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ARTICLE: CD/LP/TRACK REVIEW

Yazz Ahmed: La Saboteuse

Read "La Saboteuse" reviewed by Chris May

If Miles Davis was alive today and in the studio recording Bitches Brew, the results might, just might, resemble parts of London-based Yazz Ahmed's La Saboteuse. Other approximate reference points are, during the more reflective moments, Jon Hassell and Brian Eno's Dream Theory In Malaya: Fourth World Volume 2 and Davis's In A Silent Way. But ...

ARTICLE: CD/LP/TRACK REVIEW

Empirical: Out 'N' In

Read "Out 'N' In" reviewed by Jakob Baekgaard

One of the great things about tributes is that they allow one to revisit and appreciate the influence of artists that deserve more exposure. This is definitely the case with the British group Empirical's tribute to reed player and composer, Eric Dolphy. Out 'n' In was released in 2009 and is still a text book example ...

ARTICLE: EXTENDED ANALYSIS

Stuart McCallum: City

Read "Stuart McCallum: City" reviewed by Phil Barnes

Much of what passes for progressive radio programming, whether that be traditional live to air or internet stations, has been pushed into genre ghettos in recent times--where a record can be enormous within a particular scene but invisible to 99.9% of the world at large. Even in Europe, where the genre constrained formats common in the ...

ARTICLE: CD/LP/TRACK REVIEW

Neil Cowley Trio: Touch and Flee

Read "Touch and Flee" reviewed by Vic Albani

Benedetto dalla “sacra incisione" della Naim britannica (titolare di uno dei grandi saperi della filosofia high-end nel campo dell'alta fedeltà), ecco il nuovo lavoro di Neil Cowley con il suo fedele trio. Vale a dire un altro di quei grandi nomi della musica britannica moderna, in concreto misconosciuto al di fuori dell'isola per eccellenza. Da anni ...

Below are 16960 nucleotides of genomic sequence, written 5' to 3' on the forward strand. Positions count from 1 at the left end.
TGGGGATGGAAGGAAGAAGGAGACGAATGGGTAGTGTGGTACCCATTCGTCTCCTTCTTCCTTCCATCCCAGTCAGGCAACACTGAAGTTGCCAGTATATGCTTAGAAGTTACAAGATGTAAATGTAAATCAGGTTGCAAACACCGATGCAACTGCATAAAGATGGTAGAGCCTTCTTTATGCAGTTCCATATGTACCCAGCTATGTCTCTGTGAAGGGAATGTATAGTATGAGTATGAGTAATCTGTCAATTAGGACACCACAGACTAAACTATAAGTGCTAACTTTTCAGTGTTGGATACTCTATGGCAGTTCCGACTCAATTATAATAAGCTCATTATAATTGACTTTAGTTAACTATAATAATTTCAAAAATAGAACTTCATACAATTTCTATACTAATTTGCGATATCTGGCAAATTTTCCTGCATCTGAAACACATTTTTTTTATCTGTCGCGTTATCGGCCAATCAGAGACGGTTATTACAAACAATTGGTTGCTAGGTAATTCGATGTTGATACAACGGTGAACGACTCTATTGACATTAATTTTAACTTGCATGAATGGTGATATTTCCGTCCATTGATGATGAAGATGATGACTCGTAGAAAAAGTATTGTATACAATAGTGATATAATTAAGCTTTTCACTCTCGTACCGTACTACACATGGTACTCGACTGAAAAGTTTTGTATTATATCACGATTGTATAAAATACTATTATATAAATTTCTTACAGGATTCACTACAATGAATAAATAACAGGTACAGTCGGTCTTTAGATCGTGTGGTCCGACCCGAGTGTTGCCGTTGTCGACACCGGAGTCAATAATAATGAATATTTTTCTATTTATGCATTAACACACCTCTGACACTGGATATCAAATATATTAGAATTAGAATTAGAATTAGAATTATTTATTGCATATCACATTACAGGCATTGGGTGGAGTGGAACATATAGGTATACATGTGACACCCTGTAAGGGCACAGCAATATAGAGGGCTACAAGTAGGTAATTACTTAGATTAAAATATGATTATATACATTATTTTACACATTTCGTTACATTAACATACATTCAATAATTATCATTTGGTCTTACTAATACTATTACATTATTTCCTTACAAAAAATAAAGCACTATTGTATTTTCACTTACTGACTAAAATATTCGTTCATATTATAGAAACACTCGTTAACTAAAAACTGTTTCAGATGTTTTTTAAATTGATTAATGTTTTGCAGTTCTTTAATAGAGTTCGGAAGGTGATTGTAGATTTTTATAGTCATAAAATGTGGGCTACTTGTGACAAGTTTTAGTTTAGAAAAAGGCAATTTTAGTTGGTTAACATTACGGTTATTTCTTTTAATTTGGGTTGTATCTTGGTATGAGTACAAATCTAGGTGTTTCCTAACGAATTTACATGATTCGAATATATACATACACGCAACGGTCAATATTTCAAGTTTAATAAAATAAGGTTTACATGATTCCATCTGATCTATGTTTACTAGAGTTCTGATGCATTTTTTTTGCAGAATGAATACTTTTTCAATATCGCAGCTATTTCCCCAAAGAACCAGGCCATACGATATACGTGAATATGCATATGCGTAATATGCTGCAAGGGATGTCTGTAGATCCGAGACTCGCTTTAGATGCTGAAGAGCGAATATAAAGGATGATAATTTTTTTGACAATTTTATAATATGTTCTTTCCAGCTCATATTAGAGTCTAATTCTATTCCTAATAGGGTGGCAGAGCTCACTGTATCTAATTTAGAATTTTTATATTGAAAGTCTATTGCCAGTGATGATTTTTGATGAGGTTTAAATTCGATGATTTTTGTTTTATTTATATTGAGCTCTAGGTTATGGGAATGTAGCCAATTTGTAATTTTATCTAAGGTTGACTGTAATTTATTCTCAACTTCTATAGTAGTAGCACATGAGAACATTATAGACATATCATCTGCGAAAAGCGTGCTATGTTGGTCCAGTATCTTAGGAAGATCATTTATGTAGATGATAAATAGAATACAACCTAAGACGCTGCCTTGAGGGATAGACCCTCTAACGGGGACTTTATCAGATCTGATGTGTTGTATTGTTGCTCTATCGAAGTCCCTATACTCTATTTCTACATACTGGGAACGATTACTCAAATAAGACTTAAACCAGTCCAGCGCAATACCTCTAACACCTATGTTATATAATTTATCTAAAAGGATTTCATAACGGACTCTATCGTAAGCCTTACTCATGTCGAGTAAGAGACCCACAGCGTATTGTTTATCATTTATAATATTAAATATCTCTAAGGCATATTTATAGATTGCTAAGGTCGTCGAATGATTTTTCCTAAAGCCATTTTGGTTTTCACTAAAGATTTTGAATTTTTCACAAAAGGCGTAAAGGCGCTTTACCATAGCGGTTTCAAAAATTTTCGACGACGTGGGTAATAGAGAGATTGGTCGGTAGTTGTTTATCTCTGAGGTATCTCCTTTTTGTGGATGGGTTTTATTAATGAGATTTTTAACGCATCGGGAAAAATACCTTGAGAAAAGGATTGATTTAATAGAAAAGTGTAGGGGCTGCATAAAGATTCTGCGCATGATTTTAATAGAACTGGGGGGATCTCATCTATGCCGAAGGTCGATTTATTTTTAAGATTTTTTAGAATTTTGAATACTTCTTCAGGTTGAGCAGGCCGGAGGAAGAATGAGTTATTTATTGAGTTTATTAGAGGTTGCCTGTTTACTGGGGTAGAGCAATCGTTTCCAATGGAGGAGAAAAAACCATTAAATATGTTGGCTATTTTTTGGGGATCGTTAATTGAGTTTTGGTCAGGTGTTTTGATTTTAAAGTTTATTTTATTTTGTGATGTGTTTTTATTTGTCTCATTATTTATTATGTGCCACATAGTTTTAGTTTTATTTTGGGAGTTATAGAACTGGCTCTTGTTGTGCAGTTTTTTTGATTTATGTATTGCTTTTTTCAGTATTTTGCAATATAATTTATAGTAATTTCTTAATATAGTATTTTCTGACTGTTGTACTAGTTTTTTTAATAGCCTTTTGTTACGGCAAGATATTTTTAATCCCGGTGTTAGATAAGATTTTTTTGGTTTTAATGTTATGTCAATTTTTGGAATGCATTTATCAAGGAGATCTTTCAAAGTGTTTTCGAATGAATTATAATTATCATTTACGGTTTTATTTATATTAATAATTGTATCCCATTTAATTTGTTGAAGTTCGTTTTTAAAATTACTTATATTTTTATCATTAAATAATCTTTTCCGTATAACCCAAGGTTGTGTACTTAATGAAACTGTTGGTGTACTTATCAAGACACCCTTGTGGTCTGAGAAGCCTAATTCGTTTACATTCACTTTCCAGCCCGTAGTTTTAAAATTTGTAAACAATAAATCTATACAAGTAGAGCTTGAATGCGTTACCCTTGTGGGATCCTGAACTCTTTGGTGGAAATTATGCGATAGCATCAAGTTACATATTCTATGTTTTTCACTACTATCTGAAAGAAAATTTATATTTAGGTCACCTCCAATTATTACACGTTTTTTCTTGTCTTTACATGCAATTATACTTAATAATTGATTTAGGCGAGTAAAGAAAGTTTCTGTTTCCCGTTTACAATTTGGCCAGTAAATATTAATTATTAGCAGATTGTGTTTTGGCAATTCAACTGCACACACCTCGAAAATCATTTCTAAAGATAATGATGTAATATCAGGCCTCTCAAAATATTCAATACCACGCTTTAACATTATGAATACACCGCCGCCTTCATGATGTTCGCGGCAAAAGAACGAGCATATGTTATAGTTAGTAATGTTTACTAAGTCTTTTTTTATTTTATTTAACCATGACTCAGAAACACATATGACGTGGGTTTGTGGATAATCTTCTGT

Sons of Kemet: Burn

Read "Sons of Kemet: Burn" reviewed by Phil Barnes

The first thing you notice about Shabaka Hutchings' latest project, Sons of Kemet, is the unexpectedly large feel to the recording's soundscape. Not only does it have the hallmarks of a warmer analogue past but the reverb is at times extraordinary, being akin to hearing the band play in an immense auditorium with twice as many ...

Kairos 4tet: Everything We Hold

Read "Everything We Hold" reviewed by Bruce Lindsay

With the release of Statement Of Intent (Edition Records, 2011) everything seemed to be coming together for Kairos 4tet. That abum, the band's second, was critically acclaimed; the band won the 2011 MOBO Award for Best Jazz Act. Then a trapped nerve in bandleader Adam Waldmann's elbow necessitated surgery shortly after the MOBO success and the ...

ARTICLE: CD/LP/TRACK REVIEW

Trichotomy: Fact Finding Mission

Read "Fact Finding Mission" reviewed by Bruce Lindsay

So what is a “Fact Finding Mission"? It might be a pretty dull trip to gather data; it may be a euphemism for something a little more sordid. If it's being undertaken by Australian piano trio Trichotomy, then it's a whole heap of musical fun, for this particular Fact Finding Mission is the band's fifth album: ...

ARTICLE: CD/LP/TRACK REVIEW

Stuart McCallum: Distilled Live

Read "Distilled Live" reviewed by Chris May

Emerging from the interzone inhabited by post-Pat Metheny guitar jazz, electronica, minimalism and ambient, Manchester guitarist Stuart McCallum's music combines the lush, the layered and the looped with real-time emotional engagement and vigor. Made with a large ensemble including acoustic string and woodwind sections alongside the electronica, Distilled Live sounds rather like an orchestrated version of ...

Neil Cowley Trio: The Face of Mount Molehill

Read "Neil Cowley Trio: The Face of Mount Molehill" reviewed by Dave Sumner

Neil Cowley Trio

The Face of Mount Molehill

Naim

2012

The danger of composing tunes with catchy hooks and enthusiastic infusions of a string ensemble for a jazz album is that it gets dismissed as gussied up pop music; not jazz, just jazzy. Either unaware or unconcerned with the risk, pianist Neil ...

ARTICLE: CD/LP/TRACK REVIEW

Neil Cowley Trio: Radio Silence

Read "Radio Silence" reviewed by Glenn Astarita

With this British trio's third album--and perhaps its finest hour to date--a heartwarming assault on the customary jazz piano trio format surges onward. Here, pianist Neil Cowley merges rock, pop sentiment and mainstream jazz into a stylistic enterprise, aided by a highly rhythmic undercurrent. Cowley injects a sense of antiquity into the program, via his slightly ...